‘Art boat’ being built by and for the community

Non-profit foundation aiming to demystify the trade of boat-building and make art more accessible

At the Halifax waterfront, in a shed behind the Maritime Museum, a group of volunteers is building a wooden scow boat just for the city.

Daniel Collins - underneath the hull. Photo Tanya Kunwongse
Daniel Collins - underneath the hull. (Photo: Tanya Kunwongse)

Except this boat won’t be carrying cargo. Set to launch on April 14, the Halifax Art Boat is a vessel for public art exhibits, performances, and during the off season, a place to live for artists in residence.

The boat is 24 feet by eight feet. Since Dec. 13, volunteers have already completed its hull. It will be large enough to carry 10,000 pounds: that’s up to 20 people on board for an art exhibit, four people sleeping in hammocks during the off-season, and two people living in the boat (with a stove and toilet installed) for an entire school semester.

Anyone can join in on the boat-building process at any time, whether they’ve had construction experience or not.

“So few people have the chance of seeing a handcraft boat being built,” says Daniel Collins, one of the project’s founders. He’s there a few times a week. “It’s not always this mysterious art. We want to show that it’s in the reach of everyone.”

Art boat diagram. Photo Halifax Art Boat Project

As part of the project’s mandate to educate, the Halifax Art Boat Project hosts youth art and education workshops. Its most recent workshop involved building and painting smaller models of the boat while overseeing the actual boat as it went through the first stages of construction. There was also a hands-on option, where people learn how to use power drills, screw drivers, and so on.

“There’s everything from self-education to guided arts to professional training. And I think that’s pretty representative of the kinds of things we want to offer,” says Collins. Although it’s a youth-aimed program, volunteers of all ages are welcome. “We have people from earlier than elementary school all the way up to grandparents.”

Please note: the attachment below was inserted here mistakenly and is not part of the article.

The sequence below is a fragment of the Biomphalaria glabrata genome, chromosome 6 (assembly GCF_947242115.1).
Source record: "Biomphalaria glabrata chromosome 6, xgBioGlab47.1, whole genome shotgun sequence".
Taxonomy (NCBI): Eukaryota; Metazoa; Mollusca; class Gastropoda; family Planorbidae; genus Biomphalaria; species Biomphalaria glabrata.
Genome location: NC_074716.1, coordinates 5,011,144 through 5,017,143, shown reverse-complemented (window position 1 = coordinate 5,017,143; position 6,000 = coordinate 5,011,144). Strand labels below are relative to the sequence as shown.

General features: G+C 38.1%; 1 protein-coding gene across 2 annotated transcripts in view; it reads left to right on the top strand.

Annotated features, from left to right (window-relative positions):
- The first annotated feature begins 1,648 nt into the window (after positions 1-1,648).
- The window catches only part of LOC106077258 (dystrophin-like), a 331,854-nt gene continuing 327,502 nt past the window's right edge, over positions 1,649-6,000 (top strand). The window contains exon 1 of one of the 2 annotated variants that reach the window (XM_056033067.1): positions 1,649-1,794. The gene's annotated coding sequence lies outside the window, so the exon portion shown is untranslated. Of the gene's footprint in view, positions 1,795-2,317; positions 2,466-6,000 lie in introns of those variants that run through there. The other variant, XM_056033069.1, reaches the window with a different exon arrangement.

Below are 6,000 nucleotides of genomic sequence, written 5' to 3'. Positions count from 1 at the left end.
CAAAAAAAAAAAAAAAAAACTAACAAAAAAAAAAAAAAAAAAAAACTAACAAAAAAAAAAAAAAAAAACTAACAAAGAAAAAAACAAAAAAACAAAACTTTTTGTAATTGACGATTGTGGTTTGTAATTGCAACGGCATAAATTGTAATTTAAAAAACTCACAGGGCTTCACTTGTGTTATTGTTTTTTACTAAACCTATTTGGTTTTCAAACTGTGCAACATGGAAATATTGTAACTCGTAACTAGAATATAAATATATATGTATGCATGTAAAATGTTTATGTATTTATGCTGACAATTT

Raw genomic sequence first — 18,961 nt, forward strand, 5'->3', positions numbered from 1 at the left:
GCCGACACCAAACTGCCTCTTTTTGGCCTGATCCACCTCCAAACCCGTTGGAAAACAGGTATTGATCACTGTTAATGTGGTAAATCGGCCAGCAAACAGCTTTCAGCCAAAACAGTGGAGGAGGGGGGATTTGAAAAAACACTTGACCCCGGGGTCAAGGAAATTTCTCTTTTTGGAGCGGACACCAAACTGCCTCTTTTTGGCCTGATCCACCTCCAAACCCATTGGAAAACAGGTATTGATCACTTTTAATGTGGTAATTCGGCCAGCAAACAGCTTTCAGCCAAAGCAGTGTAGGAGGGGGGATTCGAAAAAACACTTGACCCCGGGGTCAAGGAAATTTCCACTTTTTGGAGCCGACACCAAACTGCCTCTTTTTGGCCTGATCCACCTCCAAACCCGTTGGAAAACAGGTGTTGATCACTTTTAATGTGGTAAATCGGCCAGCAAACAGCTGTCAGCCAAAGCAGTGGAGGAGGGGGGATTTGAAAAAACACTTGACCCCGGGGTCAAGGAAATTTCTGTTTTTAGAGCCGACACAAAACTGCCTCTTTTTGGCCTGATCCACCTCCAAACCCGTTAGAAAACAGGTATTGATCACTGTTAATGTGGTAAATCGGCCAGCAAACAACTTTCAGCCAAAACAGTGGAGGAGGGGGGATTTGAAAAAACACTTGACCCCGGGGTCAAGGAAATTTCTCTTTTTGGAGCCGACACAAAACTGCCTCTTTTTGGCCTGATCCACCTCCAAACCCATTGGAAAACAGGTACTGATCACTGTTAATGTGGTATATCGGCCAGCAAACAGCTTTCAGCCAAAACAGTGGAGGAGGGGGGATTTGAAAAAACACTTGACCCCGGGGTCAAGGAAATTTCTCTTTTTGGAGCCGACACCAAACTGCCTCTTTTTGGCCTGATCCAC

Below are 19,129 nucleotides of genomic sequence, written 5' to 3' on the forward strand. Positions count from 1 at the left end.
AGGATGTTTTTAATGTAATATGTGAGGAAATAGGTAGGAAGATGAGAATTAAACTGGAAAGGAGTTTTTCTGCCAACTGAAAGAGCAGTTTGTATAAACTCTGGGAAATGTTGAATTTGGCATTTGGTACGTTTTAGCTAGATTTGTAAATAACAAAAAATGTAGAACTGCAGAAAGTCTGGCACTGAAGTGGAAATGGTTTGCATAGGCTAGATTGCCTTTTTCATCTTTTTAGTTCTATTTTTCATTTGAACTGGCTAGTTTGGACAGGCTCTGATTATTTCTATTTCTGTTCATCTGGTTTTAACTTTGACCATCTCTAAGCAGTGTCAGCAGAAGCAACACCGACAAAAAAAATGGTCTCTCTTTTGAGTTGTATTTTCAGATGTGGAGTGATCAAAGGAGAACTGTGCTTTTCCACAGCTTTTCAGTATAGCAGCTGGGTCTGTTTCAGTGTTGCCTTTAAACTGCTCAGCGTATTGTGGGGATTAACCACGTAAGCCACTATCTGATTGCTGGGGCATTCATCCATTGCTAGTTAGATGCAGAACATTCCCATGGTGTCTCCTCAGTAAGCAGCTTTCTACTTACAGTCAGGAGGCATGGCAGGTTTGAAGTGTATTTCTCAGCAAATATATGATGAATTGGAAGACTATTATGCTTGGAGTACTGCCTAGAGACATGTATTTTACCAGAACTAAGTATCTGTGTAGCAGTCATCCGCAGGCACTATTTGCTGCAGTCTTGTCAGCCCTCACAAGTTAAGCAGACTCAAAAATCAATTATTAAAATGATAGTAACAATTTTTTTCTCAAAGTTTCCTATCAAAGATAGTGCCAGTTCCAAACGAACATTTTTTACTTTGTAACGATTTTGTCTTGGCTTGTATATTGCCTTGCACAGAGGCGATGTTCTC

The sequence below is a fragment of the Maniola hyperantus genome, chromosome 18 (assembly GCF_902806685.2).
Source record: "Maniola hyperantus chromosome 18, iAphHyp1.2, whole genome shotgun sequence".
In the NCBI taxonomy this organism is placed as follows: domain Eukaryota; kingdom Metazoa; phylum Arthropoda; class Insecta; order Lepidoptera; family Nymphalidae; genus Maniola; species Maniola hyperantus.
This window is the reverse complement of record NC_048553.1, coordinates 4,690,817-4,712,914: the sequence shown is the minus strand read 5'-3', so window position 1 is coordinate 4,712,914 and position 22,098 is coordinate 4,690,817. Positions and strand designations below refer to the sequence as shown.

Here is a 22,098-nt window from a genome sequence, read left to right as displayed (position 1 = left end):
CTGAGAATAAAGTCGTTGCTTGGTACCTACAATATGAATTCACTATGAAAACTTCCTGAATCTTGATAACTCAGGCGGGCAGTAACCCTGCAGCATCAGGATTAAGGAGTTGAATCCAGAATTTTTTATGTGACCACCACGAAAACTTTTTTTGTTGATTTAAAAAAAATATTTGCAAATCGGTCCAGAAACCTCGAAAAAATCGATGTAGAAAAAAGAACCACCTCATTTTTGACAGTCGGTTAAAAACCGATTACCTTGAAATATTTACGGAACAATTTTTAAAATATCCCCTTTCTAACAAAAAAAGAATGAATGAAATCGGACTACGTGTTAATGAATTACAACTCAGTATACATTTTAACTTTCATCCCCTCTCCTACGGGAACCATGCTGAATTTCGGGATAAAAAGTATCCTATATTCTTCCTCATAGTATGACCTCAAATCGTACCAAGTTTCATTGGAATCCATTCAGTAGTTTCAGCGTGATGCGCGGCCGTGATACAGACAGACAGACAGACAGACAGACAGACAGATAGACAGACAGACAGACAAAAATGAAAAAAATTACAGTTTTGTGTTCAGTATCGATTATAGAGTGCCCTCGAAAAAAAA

Each weekend from 1-5 p.m., a group of 10-20 people show up; at least one-third of the group are new volunteers. During the weekdays, from Wednesday to Friday afternoons, anywhere between four to eight people show up.

Surprisingly, most of the volunteers are women – a reversal of the traditionally male boatbuilding trade Collins is happy to support. Part of the reason, he says, might be in the project’s name: it’s an art project, not a construction site.

Kate Romain painting the hull with epoxy. (Photo: Tanya Kunwongse)

Kate Romain, a busker at the Halifax Seaport Market, says it’s her first time building a boat. She heard about the project through friends.

Romain and her bandmate, Richard Driedger, are painting coats of epoxy, to keep the wood and nails from rusting, on the underside of the boat’s hull. But the coat dries fast and there’s lots of surface to cover.

“Should’ve done this yesterday,” she says as she pops off a gunk of dried epoxy from a bucket. The volunteers make sure this plastic-like material is as environment friendly as possible; even the solvents they’re using are just regular alcohol.

“Oh well, learning experience,” she says.

The Halifax Art Boat Project is entirely volunteer-based, funded by donations and government grants. No one is paid. Although there’s a core group of people who show up during the week, there’s no formal structure. It’s a boat for the community, made by the community.